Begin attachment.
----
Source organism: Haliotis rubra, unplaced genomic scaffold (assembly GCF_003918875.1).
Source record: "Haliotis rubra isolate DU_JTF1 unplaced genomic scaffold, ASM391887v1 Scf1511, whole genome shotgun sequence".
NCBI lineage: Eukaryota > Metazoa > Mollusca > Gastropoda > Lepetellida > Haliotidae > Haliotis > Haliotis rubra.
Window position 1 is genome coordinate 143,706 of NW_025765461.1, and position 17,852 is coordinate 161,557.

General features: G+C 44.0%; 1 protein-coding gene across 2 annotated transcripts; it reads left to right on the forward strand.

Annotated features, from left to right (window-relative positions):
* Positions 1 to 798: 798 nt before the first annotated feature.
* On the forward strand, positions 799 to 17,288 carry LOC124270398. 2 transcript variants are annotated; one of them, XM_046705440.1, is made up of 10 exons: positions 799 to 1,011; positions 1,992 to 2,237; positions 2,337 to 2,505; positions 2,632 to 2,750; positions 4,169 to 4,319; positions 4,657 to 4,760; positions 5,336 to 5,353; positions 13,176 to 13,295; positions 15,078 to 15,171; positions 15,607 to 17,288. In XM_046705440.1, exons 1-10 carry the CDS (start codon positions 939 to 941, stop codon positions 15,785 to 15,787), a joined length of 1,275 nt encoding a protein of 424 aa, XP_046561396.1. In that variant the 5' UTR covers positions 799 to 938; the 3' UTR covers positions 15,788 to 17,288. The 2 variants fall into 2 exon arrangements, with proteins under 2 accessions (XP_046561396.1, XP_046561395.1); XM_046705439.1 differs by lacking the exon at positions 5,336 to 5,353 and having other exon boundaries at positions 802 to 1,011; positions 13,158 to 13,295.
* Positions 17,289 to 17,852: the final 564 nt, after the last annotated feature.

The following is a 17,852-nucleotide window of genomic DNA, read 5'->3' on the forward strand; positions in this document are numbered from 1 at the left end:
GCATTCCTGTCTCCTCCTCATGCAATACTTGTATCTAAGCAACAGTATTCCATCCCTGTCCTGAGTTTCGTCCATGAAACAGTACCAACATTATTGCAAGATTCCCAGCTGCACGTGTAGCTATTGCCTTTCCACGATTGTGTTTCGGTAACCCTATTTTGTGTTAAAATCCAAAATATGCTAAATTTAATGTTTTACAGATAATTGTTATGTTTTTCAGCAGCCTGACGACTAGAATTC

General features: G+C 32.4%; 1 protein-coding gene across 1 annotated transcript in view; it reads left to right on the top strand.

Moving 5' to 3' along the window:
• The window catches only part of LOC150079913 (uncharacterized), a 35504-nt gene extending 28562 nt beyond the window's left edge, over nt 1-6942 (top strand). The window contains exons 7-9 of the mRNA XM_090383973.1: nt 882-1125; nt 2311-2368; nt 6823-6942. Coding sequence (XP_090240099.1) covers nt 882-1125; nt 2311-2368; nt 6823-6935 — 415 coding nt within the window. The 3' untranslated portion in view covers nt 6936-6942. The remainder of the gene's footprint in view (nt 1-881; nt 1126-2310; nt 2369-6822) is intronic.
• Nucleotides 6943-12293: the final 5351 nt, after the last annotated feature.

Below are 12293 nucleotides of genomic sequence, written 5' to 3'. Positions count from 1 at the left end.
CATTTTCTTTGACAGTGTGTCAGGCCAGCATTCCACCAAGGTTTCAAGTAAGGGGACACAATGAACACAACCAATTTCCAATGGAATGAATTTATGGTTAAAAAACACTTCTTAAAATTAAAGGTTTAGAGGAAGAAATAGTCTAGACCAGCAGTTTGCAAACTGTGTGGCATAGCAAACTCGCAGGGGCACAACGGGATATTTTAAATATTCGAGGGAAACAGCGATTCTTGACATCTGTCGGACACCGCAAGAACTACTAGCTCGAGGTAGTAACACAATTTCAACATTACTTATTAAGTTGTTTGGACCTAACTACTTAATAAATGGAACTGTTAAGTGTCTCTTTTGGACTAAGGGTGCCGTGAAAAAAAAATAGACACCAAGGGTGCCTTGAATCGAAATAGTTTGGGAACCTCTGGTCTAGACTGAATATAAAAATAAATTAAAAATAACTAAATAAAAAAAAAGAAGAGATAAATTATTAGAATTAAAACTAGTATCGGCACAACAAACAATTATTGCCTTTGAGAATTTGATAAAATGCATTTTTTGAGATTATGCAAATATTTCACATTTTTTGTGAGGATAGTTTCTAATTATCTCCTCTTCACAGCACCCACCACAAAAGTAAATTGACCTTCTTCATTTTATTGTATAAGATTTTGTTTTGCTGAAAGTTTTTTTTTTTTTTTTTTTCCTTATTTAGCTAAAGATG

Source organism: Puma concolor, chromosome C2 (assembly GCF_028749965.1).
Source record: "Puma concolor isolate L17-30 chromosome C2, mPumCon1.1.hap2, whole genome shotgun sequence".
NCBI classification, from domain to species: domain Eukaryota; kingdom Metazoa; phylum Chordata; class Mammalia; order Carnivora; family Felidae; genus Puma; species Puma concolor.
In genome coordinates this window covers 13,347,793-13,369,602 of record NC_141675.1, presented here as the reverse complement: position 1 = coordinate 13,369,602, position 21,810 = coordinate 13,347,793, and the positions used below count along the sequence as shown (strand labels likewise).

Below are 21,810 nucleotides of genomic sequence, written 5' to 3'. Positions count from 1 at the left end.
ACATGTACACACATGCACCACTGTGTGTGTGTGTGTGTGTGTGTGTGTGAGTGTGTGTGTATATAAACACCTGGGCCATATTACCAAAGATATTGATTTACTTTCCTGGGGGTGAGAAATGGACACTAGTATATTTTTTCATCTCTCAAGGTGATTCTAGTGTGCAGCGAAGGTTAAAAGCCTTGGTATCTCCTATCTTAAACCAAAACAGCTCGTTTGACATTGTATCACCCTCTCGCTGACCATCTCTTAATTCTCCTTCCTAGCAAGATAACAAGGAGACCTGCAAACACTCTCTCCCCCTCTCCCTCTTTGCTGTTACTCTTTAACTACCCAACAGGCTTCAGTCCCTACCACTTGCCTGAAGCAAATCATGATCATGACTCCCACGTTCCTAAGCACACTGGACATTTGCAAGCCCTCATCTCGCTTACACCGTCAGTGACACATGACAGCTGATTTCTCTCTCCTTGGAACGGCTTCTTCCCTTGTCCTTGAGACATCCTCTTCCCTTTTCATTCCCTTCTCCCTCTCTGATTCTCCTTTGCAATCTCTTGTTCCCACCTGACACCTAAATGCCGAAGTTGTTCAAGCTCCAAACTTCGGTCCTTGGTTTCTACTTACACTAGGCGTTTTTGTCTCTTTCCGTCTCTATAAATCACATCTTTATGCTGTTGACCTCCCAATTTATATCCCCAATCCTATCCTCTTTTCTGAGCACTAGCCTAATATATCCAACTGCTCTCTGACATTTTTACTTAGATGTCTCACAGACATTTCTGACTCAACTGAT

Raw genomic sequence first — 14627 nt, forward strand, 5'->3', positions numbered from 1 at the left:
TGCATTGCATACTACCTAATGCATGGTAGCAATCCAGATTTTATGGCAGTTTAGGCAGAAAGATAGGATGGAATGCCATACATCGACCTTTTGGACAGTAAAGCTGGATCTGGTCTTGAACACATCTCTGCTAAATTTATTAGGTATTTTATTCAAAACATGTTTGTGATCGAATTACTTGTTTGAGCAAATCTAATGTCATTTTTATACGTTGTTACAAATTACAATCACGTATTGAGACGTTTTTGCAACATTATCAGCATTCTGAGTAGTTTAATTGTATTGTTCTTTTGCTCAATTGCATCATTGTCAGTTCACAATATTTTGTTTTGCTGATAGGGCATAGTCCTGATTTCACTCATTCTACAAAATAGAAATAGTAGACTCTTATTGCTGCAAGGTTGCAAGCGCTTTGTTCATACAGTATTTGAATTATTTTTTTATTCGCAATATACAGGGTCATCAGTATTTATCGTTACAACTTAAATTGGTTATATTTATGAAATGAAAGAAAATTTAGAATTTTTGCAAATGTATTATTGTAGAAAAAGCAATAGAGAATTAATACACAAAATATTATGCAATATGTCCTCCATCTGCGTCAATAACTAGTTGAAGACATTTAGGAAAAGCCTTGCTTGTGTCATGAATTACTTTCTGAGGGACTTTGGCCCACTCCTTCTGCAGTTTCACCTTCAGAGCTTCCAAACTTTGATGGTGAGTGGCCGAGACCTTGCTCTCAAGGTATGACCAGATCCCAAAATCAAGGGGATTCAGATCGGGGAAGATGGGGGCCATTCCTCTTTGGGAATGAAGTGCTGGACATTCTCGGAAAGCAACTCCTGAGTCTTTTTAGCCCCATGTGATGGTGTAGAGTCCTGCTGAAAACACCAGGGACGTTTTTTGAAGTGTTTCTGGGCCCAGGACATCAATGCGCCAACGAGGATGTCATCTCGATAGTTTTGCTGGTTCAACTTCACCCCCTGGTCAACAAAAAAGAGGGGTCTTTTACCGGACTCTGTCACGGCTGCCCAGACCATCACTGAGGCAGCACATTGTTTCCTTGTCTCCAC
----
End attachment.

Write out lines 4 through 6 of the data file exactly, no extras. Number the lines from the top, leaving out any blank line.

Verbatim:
Window position 1 is genome coordinate 143,706 of NW_025765461.1, and position 17,852 is coordinate 161,557.

General features: G+C 44.0%; 1 protein-coding gene across 2 annotated transcripts; it reads left to right on the forward strand.

Annotated features, from left to right (window-relative positions):